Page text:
Gracious words are like a honeycomb,
Sweetness to the soul and health to the body

Proverbs 16:24

One can no more approach people without love than one can approach bees without care. Such is the quality of bees...

-Leo Tolstoy

He is not worthy of the honey-comb
That shuns the hives because the bees have stings

-William Shakespeare

Handle a book as a bee does a flower, extract its sweetness but do not damage it.

-John Muir

The keeping of bees is like the direction of sunbeams.

-Henry David Thoreau

A Sample Announcement for Placement Purposes ...

Seasonal Information for February

Specific recommendations for Deep East Texas beekeepers by Robert Jones

February is normally another mixed cold winter month. In Deep East Texas below freezing cold days or weeks can be followed by a day or week of warming. The idea is still to keep that feeder full for each colony. Failing to do so could lose the hive. The earliest honey producing flows will come this month in the first to third week from the May-haws in the rivers and streams of Deep East Texas along with fruit trees (peaches, apples, blueberries). Even though this early resource is there do not stop feeding. Some of the most extreme and devastating deep cold freezes happen in this month while the hive is trying to expand.

Two things you may notice during this month are colony loss from long freezing cold periods and dead bee larva dumped out front of the hive porch. This should be the hardest month for survival for the colony. At the end of the month hives should be inspected for the presence of drones. This is the time for deciding when to set up cell building colonies. Without the presence of plenty of drones there is no need to make a queen building colony. This is the key factor one would look for to set the builders and do the grafting.

Traditionally in Deep East Texas builders are set up the last week of February into the First week of March. If you medicate your colonies, the end of this month on a warm day would be the best time to do so.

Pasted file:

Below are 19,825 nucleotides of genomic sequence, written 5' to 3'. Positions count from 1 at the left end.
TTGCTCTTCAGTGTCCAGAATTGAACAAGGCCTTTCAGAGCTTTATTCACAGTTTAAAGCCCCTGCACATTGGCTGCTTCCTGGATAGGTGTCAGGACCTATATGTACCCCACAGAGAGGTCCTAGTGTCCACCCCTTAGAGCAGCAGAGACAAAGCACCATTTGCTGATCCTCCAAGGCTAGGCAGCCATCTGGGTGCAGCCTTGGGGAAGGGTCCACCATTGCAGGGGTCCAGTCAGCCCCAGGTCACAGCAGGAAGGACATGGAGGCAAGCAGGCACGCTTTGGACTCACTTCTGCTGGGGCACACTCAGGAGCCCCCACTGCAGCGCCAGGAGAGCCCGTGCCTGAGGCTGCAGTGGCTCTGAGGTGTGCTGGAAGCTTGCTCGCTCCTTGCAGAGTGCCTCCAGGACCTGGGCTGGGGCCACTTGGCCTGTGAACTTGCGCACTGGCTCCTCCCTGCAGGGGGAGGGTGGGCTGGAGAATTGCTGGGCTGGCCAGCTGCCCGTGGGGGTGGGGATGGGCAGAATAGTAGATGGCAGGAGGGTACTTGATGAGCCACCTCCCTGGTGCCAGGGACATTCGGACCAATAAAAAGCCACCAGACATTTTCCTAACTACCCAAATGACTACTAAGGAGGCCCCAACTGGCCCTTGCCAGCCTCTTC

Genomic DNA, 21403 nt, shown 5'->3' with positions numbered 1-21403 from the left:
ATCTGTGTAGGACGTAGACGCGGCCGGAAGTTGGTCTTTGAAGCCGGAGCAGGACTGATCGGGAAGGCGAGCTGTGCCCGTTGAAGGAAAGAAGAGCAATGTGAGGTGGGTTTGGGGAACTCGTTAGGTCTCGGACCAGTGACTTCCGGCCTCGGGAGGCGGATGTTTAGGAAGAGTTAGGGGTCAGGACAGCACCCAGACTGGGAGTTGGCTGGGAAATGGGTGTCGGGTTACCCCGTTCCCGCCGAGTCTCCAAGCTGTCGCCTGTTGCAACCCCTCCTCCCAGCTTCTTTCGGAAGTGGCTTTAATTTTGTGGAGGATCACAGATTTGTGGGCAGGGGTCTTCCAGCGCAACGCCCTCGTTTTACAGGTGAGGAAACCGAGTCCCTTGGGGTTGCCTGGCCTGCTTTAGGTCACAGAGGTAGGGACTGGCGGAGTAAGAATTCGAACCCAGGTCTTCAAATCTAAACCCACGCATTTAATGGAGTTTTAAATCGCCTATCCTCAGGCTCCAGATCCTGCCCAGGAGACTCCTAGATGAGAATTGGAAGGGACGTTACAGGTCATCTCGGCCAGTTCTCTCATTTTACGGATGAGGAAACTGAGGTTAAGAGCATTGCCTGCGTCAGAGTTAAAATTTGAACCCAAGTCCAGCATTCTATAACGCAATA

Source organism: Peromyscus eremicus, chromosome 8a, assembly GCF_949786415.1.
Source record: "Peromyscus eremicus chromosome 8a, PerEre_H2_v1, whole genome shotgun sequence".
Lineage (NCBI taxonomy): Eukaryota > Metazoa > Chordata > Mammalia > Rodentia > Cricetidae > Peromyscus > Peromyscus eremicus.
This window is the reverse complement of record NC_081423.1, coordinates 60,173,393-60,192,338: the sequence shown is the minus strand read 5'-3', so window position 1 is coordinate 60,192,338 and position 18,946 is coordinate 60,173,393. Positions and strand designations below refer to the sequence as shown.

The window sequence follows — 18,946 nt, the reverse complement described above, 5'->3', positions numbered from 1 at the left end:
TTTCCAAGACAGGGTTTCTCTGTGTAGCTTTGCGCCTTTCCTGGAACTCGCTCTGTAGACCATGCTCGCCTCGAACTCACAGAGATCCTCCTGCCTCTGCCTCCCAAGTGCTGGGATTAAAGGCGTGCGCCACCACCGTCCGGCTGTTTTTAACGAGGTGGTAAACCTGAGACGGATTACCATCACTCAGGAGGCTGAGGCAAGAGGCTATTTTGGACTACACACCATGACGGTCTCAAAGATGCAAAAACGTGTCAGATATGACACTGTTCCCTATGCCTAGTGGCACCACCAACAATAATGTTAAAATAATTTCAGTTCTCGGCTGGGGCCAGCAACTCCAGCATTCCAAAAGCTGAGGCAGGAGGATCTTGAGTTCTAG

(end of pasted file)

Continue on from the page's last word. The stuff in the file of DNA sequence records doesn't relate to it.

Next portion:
Read all Recommendations

Recommended Articles

Texas Hobbyist Beekeepers Labeling & Selling Honey, 2019

In our PBA Bylaws, part of our mission is to improve marketing of honey bee products, so a current regulations summary seems appropriate when considering selling your golden crop! Your best honey is extracted soon

Queen Rearing

This is the pdf version of the presentation given by Robert Jones at the February 2019 meeting. It deals with queen rearing using a cell builder colony and the Doolittle grafting method, and also touches

Queen Rearing Reminders

These are reminders for those who took the queen rearing course or anyone trying their hand at this. Remember - The most important part of creating good queen cells is the cell builder colony. Choose

August 2018 Queen Rearing Class Notes

Cell builder choice – choose right and build it right. Picking a hive with too few bees will not accomplish the cell building task.Picking a small nest hive with a small amount of nursery bees

Our Mission

Our Theme is Service

Our Association’s Mission is first dedicated to honey bee education including all the different facts about and pleasures of keeping these wonderful creatures of God. Secondly, we are dedicated to the mission of service to others through internal mentoring and education of our club members as well as external programs to the general public. It is to these two missions we commit our combined efforts as an association to place into others, by mentoring, education, and apprenticeship, our love and passion for beekeeping. Our membership offers to all the much-needed experience that even beginners can have - the pleasure and joy we have personally each time we visit a beehive.

Our Purpose

  • Provide for the dissemination of good beekeeping practices and knowledge to its members.
  • Provide educational programs designed to improve production and marketing of honey bees and honey bee products to its members.
  • Disseminate to the public information as to the importance of honey bees and beekeeping activities in the production of food crops.
  • Support educational programs and projects in beekeeping.